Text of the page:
I think the game in itself, I'm still going to trust myself to read the game. I'm still going to utilize as many guys as we need to. The fear of using so many predetermined pitchers is going to be the back end of the game.

We had this the last bullpen game we had -- and I don't even know if I want to call this a bullpen game because Urquidy is a starter. But the last bullpen game we had the Yankees tied the game up in the last inning and we stared down at the bullpen and I got two pitchers, both relievers; one was Rondon, a veteran pitcher who's generally a one-inning pitcher, and Abreu, who's had nine or ten career innings in the big leagues.

If you're too aggressive or you're too -- you make too many decisions very soon then you could run out of pitching, and I don't think anybody wants to see a position player pitch in the World Series.

Q. How do you determine when it's right to go with the starter, a really good starter, on three days' rest and maybe get a compromised version of him versus letting him pitch on regular rest? You did it with Verlander and that didn't really work out. Some teams do, some don't.
AJ HINCH: That's tough because the minute you decide to go a guy on three days' rest, you get bombarded with information on how it's a bad idea. Just over time it has not proven to be an effective philosophy.

Now, I say that, saying my first ever playoff game I ever managed was Dallas Keuchel on three days' rest. And he was exceptional getting through six innings at Yankee Stadium, and we beat the Yankees.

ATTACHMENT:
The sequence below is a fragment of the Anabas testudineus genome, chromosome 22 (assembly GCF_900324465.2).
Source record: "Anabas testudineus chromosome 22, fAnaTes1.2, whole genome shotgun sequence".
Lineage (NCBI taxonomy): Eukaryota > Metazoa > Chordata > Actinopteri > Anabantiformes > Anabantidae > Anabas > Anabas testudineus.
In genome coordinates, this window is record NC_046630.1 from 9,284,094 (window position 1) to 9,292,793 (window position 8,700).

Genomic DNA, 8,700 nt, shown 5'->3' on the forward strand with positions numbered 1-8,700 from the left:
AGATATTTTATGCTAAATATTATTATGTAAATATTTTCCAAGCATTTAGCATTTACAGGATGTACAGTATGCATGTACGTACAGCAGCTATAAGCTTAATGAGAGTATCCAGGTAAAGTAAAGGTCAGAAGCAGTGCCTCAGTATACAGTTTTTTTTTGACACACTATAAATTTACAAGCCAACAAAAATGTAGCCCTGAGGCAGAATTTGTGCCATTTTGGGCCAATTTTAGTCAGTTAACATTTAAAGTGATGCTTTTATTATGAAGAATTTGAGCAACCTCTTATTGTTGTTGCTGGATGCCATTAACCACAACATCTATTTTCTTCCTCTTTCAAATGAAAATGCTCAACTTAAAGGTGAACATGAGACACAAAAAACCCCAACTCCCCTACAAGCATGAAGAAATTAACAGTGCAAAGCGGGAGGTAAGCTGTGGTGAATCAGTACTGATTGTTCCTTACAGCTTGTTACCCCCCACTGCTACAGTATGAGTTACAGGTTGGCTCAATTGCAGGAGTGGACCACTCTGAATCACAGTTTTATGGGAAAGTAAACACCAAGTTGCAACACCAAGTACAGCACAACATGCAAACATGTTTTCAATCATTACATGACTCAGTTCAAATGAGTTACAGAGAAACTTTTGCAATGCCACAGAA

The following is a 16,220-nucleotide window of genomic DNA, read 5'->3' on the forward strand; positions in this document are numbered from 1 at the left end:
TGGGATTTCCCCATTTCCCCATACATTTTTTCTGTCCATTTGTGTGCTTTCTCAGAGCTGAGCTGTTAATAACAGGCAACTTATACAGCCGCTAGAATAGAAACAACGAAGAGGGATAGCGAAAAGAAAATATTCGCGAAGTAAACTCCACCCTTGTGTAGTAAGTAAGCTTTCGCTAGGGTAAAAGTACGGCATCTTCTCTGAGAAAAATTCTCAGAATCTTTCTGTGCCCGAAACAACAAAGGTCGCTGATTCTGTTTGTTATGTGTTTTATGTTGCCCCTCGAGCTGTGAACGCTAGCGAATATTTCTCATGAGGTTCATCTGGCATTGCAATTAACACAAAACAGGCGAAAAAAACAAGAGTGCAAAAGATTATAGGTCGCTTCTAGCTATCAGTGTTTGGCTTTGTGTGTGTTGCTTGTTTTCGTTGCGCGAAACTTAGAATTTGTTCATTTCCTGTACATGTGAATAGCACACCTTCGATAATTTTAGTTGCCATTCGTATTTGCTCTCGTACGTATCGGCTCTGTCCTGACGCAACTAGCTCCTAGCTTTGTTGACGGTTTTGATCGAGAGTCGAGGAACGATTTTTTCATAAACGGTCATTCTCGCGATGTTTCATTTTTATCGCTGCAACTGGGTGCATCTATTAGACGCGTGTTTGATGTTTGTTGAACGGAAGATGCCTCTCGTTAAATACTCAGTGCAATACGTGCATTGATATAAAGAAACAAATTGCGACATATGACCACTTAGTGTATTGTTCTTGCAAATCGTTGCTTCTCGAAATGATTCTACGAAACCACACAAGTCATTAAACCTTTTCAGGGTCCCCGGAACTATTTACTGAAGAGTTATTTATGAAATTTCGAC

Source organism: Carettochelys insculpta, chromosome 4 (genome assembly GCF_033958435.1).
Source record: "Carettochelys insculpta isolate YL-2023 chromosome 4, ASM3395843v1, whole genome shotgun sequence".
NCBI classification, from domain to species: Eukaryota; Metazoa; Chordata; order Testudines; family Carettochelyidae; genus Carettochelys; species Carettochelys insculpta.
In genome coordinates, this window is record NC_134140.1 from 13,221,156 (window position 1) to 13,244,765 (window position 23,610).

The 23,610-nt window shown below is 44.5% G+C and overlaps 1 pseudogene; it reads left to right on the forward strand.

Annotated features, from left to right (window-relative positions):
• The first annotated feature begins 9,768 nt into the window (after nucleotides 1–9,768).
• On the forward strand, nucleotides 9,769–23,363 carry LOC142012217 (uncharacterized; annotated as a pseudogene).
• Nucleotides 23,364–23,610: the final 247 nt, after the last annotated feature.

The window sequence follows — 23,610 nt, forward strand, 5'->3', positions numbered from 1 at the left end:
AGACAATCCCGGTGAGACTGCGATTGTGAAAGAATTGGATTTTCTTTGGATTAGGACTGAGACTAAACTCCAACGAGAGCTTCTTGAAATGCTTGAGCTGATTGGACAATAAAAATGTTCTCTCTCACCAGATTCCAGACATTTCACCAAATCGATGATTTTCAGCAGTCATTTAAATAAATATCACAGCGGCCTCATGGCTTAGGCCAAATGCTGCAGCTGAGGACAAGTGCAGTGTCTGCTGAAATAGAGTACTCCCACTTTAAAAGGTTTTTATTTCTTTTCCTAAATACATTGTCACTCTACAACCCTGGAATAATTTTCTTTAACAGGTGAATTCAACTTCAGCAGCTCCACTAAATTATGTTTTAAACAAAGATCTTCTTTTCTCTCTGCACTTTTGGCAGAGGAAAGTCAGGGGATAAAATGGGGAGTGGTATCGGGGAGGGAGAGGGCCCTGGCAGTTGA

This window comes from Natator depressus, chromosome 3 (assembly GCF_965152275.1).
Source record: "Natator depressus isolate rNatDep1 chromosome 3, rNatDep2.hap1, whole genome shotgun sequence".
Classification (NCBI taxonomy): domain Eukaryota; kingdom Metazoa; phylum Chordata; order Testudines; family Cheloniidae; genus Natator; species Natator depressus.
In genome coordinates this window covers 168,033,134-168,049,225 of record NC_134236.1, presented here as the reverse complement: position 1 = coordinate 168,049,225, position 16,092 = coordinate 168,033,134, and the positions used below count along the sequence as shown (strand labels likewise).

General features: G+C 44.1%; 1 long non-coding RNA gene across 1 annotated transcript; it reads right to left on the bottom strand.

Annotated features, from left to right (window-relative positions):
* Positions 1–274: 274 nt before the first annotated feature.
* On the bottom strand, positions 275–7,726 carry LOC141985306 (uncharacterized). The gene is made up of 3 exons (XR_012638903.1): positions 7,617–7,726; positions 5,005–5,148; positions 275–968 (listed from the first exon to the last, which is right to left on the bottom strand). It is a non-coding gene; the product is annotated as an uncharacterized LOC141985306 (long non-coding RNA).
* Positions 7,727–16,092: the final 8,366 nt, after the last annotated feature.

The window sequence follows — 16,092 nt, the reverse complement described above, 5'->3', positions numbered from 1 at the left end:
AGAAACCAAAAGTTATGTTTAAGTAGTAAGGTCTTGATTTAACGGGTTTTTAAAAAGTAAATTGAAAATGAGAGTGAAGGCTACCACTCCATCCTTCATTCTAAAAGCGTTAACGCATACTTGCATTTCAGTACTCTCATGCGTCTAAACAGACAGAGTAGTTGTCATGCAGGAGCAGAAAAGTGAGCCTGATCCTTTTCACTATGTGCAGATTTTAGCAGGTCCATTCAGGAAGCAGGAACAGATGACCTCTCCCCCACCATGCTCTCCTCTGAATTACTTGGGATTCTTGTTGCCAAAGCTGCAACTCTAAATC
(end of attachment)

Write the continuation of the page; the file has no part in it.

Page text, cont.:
And we know the stories, the Bumgarners and Randy Johnsons and historic performances that came on short rest, that it's possible. But you have to know your personnel. You have to know where you're at in the series, you have to know what your backup plan is.

Specifically for the Verlander decision in the DS, Gerrit Cole as a backup plan in Game 5 was not the worse-case scenario for us. We had a positive fallback option. When I used JV on short rest in 2017 in Boston, in the series against them, we had Dallas Keuchel as a backup plan.

What's different is once you start that in a seven-game series you can't stop. In reference to Gerrit Cole today, if we started Gerrit Cole today, then what are you going to do tomorrow in a Game 5? It's easy, let's start JV. Now I've got two back-to-back three-day starts, and then we have a day off, which everybody assumes recharges everybody's battery to full. I'm going to tell you it does not; it's just one day. Now you have a Game 6.

So the series length often dictates whether or not you feel comfortable putting a guy on three days' rest.

I like the idea when it works. I hate it when it doesn't. And I don't get to know on the front end.

Q. Some thoughts on going with Jake today?
AJ HINCH: Marisnick? Jake is an impact defender, he's got some base running skills that we can utilize hitting in front of the pitcher. He's got a little bit of history with Corbin, having done pretty well with him.

I love his energy. In this ballpark, watching for a game, you should see all the action that's in the outfield. We talked about it with Alvarez versus Reddick yesterday. Reddick makes a great defensive play down the right field line, gets a base hit. All the plays that Soto and Brantley had to deal with in a tricky left field.

Having Jake in the center kind of realigns our outfield to being very, very strong up the middle. George goes to right, I'll have Brantley in left.

Obviously if we can take the lead today, that would be our optimal defense out there with Jake in center field anyway, as I showed when I put him in the game at the end of the game yesterday.

Q. Is there any way that Verlander would be an option in the bullpen tonight?
AJ HINCH: No, Justin won't pitch unless we go extra innings, and then all bets are off.